Height: 6’ 2” | Birthdate: April 20, 1994 | Birthplace: San Francisco
At 18 years of age, Alexander Massialas was the youngest male on the USA Olympic Fencing Team during the 2012 London Olympics. Born and raised in California, he grew up playing a variety of sports, and credits this to his Greek father, Greg Massialas, who is a three-time Olympian in fencing himself.
“From the very beginning I didn’t know if I wanted to fence, but I definitely knew I wanted to be an Olympian,” Massialas recalls. “It was just a matter of taking up the sport and once I started fencing I really enjoyed it, so I stuck with it.”
Although he did not take home a medal in London, Massialas has had a record of wins in several competitions. In 2010, at the age of 16, he became the youngest athlete to win the Men’s Foil Division I National Championship. Then again in 2011, Massialas earned a bronze at the Seoul World Cup, making him the youngest medal recipient at the competition. As impressive as it is to be the youngest winner of a tournament, Massialas does not let that fact get over his head. “I think a lot of people make a bigger deal out of it than it should be. I’m there to do a job and just because I’m young doesn’t mean I shouldn’t be held to a higher standard that I should be,” he says. “In London I felt like I had to go in there with the mindset that I’m just a competitor and I can’t let the age difference between me and the other competitors make a difference for me,” he recalls.
For Massialas, being part of the Olympics was a thrilling experience and one that he looks forward to reliving. “Walking into the opening ceremonies is something that every athlete dreams of … and I’ll never forget that experience,” he says. “At the Olympics there is a unique sense of community that you don’t get anywhere else in the world. But it’s not just the downtime that is incredible, it’s actually going out there and competing at the highest level in front of the biggest crowds.” Massialas hopes to place again in 2016 and 2020. Bringing back the gold for Team USA is the goal and to prepare for that, the fencer works closely with his father and coach in hopes of making his dream a reality.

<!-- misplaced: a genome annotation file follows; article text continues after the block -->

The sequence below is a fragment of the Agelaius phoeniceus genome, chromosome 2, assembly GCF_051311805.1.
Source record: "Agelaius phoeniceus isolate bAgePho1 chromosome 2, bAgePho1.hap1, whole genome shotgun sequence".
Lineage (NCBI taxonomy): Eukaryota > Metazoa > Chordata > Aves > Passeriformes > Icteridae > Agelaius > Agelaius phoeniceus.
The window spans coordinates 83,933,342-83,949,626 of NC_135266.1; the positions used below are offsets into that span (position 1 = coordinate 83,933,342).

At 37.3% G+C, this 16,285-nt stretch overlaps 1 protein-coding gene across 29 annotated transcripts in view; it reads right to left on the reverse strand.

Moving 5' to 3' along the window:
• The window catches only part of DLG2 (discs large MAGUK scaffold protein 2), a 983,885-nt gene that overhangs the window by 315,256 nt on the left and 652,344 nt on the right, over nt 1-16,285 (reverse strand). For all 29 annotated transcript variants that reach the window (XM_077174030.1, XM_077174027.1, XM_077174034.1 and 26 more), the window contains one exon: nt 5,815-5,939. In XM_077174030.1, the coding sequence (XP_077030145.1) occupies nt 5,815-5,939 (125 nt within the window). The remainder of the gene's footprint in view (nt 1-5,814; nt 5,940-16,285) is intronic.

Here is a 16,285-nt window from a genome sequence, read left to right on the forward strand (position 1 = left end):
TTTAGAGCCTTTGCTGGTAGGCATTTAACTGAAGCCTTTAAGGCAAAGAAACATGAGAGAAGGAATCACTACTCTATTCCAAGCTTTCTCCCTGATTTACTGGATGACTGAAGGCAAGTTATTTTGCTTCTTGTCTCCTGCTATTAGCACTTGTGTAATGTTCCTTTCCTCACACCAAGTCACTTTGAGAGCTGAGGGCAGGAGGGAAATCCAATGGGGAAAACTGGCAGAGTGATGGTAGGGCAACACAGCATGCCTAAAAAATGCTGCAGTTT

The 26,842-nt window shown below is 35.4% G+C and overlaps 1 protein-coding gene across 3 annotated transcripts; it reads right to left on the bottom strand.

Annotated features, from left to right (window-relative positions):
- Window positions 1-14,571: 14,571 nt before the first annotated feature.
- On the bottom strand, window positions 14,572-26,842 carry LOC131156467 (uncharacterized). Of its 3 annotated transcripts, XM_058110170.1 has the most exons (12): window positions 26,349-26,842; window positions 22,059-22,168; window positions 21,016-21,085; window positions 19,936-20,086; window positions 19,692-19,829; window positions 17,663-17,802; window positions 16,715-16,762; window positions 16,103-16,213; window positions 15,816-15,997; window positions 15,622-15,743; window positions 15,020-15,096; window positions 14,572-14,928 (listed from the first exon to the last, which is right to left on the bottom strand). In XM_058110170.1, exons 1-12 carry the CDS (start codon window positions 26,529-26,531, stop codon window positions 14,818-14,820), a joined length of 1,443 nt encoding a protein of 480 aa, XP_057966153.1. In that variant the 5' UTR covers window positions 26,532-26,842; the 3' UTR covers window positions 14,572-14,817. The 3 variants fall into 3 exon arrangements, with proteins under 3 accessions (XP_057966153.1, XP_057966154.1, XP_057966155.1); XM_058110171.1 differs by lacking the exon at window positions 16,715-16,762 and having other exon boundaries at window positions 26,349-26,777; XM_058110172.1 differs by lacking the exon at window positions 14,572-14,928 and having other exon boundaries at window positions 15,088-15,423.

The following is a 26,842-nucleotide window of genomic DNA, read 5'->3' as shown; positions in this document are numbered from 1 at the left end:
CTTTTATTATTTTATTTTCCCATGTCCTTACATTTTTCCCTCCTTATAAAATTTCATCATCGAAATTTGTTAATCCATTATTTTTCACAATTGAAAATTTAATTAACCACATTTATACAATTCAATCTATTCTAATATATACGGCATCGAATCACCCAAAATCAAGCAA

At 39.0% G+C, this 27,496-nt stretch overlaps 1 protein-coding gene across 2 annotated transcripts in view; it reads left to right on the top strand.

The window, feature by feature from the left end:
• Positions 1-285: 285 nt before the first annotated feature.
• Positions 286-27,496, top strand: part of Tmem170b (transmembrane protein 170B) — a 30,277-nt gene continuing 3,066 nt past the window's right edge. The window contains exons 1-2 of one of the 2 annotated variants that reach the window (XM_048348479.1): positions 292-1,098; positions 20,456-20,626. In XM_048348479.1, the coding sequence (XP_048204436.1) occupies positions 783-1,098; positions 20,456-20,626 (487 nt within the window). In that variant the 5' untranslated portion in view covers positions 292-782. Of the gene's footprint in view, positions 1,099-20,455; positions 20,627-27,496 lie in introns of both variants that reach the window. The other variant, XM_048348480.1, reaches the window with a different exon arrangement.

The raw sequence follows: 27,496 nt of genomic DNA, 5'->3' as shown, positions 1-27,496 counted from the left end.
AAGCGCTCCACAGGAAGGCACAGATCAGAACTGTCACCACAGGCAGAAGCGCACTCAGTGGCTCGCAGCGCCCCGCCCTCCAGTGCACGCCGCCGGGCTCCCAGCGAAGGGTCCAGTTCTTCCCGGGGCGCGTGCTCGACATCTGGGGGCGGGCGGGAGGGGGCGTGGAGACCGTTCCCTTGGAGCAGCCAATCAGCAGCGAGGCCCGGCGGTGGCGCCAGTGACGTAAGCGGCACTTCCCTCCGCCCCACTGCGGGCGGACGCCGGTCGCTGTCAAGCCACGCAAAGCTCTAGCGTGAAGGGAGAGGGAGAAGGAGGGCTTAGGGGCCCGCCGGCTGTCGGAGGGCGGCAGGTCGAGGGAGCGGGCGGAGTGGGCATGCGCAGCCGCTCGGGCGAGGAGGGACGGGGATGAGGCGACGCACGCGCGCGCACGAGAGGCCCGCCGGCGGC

Massialas began competing in fencing at a national level around 13 years old, and since then has won dozens of national and international competitions. Though fencing is more of a low-key sport in the U.S., it is very popular in other parts of the world, Massialas explains. Competitions in the upcoming months will take him to Paris, Venice, St. Petersburg, and Tokyo, among other locations outside the U.S.
“What I love about fencing is that it’s such a dynamic sport.”
“What I love about fencing is that it’s such a dynamic sport,” he says. “Not only do you have to be explosive and very athletic to be successful, but you also have to be really smart mentally. You are not just trying to be the strongest or the quickest, you are also trying to outsmart your opponent, be one step ahead of them and avoid their traps.” Aside from fencing, Massialas also enjoys basketball, swimming, skiing, and has a general appreciation of music, which he gets from his Chinese mother who is a classical pianist. “Sports is just something that I grew up loving … and I love doing every kind of sport that I can,” he says.
“Sports is just something that I grew up loving …”
Beyond the Competition
Between school and competitions, Massialas also enjoys visiting his family and grandparents in Greece. In 2011, he had a chance to visit some of the Greek islands for the first time. Among the places he visited, Massialas says he enjoyed Santorini and Mykonos but favored Naxos, which is more peaceful but just as beautiful.
Aside from his travels to Greece and other parts of the world for competitions, Massialas has managed to balance sports with his academic career, and hopes that will continue now that he has entered his freshman year at Stanford University. “In high school I was able to balance everything very well, so hopefully the same thing will apply here at Stanford where there is a higher academic standard,” Massialas says. Currently undecided, the young fencer is leaning toward a major in mechanical engineering.
(Photos from Getty Images)